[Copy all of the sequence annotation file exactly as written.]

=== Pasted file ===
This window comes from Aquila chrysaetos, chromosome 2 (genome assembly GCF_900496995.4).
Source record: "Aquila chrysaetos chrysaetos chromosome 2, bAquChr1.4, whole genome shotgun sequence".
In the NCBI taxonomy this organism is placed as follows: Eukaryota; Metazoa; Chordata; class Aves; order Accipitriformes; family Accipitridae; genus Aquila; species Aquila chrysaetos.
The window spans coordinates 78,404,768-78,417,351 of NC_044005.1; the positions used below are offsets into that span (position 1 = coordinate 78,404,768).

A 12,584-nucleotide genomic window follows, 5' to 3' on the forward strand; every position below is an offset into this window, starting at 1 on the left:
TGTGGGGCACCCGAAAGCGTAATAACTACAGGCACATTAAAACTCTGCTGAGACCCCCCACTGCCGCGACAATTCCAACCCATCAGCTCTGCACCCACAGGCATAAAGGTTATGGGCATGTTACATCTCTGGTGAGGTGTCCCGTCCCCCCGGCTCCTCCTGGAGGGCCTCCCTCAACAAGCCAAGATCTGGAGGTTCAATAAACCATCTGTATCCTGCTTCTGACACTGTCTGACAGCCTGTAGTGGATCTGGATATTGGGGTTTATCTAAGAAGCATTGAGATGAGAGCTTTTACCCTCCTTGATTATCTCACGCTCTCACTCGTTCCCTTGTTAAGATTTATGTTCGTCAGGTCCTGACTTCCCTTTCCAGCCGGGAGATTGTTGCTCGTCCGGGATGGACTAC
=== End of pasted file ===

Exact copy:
This window comes from Aquila chrysaetos, chromosome 2 (genome assembly GCF_900496995.4).
Source record: "Aquila chrysaetos chrysaetos chromosome 2, bAquChr1.4, whole genome shotgun sequence".
In the NCBI taxonomy this organism is placed as follows: Eukaryota; Metazoa; Chordata; class Aves; order Accipitriformes; family Accipitridae; genus Aquila; species Aquila chrysaetos.
The window spans coordinates 78,404,768-78,417,351 of NC_044005.1; the positions used below are offsets into that span (position 1 = coordinate 78,404,768).

A 12,584-nucleotide genomic window follows, 5' to 3' on the forward strand; every position below is an offset into this window, starting at 1 on the left:
TGTGGGGCACCCGAAAGCGTAATAACTACAGGCACATTAAAACTCTGCTGAGACCCCCCACTGCCGCGACAATTCCAACCCATCAGCTCTGCACCCACAGGCATAAAGGTTATGGGCATGTTACATCTCTGGTGAGGTGTCCCGTCCCCCCGGCTCCTCCTGGAGGGCCTCCCTCAACAAGCCAAGATCTGGAGGTTCAATAAACCATCTGTATCCTGCTTCTGACACTGTCTGACAGCCTGTAGTGGATCTGGATATTGGGGTTTATCTAAGAAGCATTGAGATGAGAGCTTTTACCCTCCTTGATTATCTCACGCTCTCACTCGTTCCCTTGTTAAGATTTATGTTCGTCAGGTCCTGACTTCCCTTTCCAGCCGGGAGATTGTTGCTCGTCCGGGATGGACTAC